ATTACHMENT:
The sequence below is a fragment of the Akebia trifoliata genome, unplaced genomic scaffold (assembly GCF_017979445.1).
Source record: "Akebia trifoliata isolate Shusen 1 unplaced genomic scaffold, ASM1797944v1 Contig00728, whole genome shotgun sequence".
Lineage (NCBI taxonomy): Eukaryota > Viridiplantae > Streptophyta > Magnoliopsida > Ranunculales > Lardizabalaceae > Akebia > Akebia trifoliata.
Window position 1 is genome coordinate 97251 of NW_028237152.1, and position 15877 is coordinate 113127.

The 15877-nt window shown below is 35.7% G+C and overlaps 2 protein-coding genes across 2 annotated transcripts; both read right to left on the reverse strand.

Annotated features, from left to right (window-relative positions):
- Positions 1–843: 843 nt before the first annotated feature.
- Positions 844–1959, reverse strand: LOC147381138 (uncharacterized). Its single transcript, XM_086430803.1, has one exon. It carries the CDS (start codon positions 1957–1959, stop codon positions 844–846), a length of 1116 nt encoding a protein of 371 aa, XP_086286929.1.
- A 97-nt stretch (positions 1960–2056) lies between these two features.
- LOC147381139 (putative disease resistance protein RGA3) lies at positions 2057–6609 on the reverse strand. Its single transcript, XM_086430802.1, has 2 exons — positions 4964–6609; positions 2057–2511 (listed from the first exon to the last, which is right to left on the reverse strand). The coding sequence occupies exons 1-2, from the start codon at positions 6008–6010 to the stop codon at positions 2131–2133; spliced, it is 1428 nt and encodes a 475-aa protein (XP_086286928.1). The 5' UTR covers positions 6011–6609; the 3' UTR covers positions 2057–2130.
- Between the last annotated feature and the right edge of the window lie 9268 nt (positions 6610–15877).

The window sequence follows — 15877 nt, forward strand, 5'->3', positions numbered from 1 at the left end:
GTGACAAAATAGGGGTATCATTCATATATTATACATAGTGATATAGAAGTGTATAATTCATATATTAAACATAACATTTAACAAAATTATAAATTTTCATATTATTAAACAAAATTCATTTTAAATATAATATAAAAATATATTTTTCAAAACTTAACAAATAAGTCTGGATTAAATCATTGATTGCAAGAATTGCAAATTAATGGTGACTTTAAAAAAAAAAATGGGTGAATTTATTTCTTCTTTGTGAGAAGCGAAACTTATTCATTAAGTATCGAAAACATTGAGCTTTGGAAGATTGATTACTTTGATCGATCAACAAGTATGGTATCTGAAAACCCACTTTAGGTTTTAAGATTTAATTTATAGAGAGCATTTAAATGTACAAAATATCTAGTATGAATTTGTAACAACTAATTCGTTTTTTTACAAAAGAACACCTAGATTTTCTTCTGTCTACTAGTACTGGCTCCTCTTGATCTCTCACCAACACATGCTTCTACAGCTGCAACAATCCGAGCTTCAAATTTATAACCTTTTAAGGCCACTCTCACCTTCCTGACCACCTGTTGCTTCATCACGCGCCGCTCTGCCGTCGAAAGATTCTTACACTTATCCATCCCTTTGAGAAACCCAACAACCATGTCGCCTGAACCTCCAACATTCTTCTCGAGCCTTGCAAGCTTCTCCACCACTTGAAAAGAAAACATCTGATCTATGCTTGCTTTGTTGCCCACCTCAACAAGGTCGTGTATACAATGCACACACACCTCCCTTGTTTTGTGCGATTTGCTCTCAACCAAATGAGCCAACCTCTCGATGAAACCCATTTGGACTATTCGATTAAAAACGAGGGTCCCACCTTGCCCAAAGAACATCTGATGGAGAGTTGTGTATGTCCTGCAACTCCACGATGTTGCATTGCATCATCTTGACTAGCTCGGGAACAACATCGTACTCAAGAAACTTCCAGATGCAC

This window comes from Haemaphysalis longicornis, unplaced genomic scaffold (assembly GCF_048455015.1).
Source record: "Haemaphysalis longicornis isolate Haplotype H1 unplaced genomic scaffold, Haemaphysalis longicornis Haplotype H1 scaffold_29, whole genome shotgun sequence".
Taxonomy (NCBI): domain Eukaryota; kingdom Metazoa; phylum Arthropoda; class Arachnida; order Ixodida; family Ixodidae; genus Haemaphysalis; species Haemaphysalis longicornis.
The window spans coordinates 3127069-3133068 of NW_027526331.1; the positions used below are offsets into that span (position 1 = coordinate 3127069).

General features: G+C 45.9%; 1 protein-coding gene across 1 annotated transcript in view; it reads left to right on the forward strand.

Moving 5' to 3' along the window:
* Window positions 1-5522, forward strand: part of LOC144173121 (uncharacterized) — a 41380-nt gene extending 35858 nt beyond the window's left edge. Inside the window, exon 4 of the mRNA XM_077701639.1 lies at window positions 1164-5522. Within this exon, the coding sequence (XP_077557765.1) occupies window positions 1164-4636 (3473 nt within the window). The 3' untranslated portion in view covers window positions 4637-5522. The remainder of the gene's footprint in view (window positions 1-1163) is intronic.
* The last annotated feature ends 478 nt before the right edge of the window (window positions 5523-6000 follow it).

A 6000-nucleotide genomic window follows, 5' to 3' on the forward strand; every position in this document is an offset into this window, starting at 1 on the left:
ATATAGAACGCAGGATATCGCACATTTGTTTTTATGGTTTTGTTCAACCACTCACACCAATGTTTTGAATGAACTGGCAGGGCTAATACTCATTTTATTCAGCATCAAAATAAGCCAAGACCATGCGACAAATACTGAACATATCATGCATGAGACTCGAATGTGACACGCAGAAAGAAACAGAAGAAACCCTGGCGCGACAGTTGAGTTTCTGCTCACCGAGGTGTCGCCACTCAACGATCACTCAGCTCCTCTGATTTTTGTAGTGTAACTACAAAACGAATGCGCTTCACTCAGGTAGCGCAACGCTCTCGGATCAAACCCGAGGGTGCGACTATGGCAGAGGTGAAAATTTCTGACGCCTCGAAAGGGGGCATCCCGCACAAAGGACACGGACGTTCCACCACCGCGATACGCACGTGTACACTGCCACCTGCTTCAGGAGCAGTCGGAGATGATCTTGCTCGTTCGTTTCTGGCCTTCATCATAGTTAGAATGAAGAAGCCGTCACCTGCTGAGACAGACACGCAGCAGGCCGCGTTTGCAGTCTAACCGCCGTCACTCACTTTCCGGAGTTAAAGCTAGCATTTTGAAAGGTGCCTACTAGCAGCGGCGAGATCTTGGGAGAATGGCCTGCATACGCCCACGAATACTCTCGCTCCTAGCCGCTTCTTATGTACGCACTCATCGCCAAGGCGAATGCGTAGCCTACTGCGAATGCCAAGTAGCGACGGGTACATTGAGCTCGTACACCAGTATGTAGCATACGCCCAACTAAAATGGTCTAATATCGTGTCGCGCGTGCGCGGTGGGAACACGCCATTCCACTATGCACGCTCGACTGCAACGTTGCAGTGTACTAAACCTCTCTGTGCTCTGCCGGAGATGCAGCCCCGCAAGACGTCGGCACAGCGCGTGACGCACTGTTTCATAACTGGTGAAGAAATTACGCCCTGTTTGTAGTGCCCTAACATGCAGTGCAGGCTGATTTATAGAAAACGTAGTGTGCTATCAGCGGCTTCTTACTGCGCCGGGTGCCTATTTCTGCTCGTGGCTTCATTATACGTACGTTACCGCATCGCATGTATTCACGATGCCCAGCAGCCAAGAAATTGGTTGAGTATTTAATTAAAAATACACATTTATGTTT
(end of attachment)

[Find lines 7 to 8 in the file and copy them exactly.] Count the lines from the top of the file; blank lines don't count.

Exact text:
- Positions 1–843: 843 nt before the first annotated feature.
- Positions 844–1959, reverse strand: LOC147381138 (uncharacterized). Its single transcript, XM_086430803.1, has one exon. It carries the CDS (start codon positions 1957–1959, stop codon positions 844–846), a length of 1116 nt encoding a protein of 371 aa, XP_086286929.1.